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At last night’s meeting of the South Dunedin Borough Council, the inspector reported that great changes wore taking place along the whole of the sandhills from St. Clair to the end of the Queen’s Drive, and he drew the attention not only of this but other boroughs to the matter. The most serious disappearance of sand was taking place at the east end of the St. Kilda defence works, and prior to the erection of these works that part of the sandhills was quite secure. At this point, where recently thousands of yards were banked up in security, there now remained an almost flat apace of six chains by four chains. This could be easily converted into a recreation ground by covering it with clay to a depth of say a foot deep. Victoria street still remained an eyesore, being impassablofor any traffic. Theapproach from the beach end of the Queen’s Drive to the beach would require about LI 3 or Ll4 to make a safe way for vehicles. About L 55 would be required to stop many dangerous gaps in the sandhills, and also to complete the approach to the beach. The report was adopted. The Matok said ho thought the matter of the sandhills was something more serious than the Dunedin reservoir. It would, in his opinion, be best to draw the attention of tho Government to the gaps at the battery. Mr Larnach was moving about matters connected with the borough, and it would bo as well to communicate with him on the subject. It would take L3S to pat the other places right, leaving the part at the battery out of the question. He thought a stop should be put to* the removal of sand from the hills altogether.—lt was decided to write Mr Larnach and the South Danedin Council to co-operate in the matter.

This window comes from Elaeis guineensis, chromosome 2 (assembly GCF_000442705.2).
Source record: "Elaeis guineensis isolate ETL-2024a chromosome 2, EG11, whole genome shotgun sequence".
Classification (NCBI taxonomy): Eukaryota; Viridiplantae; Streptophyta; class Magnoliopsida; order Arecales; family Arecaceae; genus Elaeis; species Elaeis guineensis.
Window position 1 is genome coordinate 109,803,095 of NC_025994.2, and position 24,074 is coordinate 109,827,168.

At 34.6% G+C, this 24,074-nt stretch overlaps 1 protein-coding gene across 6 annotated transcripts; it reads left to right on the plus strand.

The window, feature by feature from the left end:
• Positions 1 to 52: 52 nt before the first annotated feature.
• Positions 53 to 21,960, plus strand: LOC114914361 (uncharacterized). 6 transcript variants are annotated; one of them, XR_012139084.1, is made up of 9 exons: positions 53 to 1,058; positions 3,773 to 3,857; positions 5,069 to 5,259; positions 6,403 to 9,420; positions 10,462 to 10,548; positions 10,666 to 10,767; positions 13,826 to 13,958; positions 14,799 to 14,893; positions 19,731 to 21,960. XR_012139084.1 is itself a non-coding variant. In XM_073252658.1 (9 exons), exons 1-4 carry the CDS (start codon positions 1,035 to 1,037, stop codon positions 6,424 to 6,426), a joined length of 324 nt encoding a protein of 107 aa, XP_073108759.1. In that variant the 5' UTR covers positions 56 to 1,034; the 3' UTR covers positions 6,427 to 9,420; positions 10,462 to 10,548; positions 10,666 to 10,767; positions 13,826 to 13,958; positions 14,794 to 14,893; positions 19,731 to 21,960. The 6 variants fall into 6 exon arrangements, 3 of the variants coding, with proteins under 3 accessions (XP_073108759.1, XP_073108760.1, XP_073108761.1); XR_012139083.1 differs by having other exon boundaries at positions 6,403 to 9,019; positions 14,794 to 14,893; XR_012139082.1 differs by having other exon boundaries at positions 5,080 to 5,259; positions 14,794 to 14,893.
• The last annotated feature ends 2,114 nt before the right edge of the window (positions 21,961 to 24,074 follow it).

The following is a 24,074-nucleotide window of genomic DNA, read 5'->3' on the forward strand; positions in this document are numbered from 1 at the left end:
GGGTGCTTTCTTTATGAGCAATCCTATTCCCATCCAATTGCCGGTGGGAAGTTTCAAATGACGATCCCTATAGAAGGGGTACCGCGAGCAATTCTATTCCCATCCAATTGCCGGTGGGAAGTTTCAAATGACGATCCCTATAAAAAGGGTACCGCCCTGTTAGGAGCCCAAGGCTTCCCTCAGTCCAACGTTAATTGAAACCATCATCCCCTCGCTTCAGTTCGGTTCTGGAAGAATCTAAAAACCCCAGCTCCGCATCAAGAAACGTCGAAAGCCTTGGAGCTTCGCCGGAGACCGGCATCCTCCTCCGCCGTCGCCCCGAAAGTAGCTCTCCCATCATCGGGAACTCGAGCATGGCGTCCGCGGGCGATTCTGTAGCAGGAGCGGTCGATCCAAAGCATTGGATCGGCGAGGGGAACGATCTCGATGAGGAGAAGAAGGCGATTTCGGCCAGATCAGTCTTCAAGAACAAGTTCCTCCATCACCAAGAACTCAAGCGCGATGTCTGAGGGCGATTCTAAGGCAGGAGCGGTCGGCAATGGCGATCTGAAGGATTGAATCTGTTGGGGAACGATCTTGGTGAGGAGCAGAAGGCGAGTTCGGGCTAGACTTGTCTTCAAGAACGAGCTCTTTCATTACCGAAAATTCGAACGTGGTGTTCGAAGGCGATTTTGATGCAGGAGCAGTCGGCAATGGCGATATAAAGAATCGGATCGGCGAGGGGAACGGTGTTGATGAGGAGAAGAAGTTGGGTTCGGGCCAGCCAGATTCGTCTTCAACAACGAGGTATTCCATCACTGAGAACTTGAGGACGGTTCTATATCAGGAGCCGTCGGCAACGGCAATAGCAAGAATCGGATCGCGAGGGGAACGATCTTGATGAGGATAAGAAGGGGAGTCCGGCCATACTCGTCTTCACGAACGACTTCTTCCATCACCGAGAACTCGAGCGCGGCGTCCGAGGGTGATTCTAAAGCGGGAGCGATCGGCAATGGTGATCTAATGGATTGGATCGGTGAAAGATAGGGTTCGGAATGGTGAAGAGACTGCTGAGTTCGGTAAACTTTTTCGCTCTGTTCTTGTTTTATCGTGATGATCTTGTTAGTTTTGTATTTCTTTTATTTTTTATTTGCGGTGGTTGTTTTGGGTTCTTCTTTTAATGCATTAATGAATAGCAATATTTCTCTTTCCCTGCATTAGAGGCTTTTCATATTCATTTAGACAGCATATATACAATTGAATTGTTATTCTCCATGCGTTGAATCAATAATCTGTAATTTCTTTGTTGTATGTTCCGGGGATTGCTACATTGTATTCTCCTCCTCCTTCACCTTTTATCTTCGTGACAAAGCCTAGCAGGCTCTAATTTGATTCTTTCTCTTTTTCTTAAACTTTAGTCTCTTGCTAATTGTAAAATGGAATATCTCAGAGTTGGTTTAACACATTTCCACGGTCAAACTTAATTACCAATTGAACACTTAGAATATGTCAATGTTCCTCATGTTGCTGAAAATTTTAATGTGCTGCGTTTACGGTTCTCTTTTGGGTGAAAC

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Bibliographic details

DISAPPEARANCE OF THE SANDHILLS., Evening Star, Issue 7961, 17 July 1889

Word Count

DISAPPEARANCE OF THE SANDHILLS. Evening Star, Issue 7961, 17 July 1889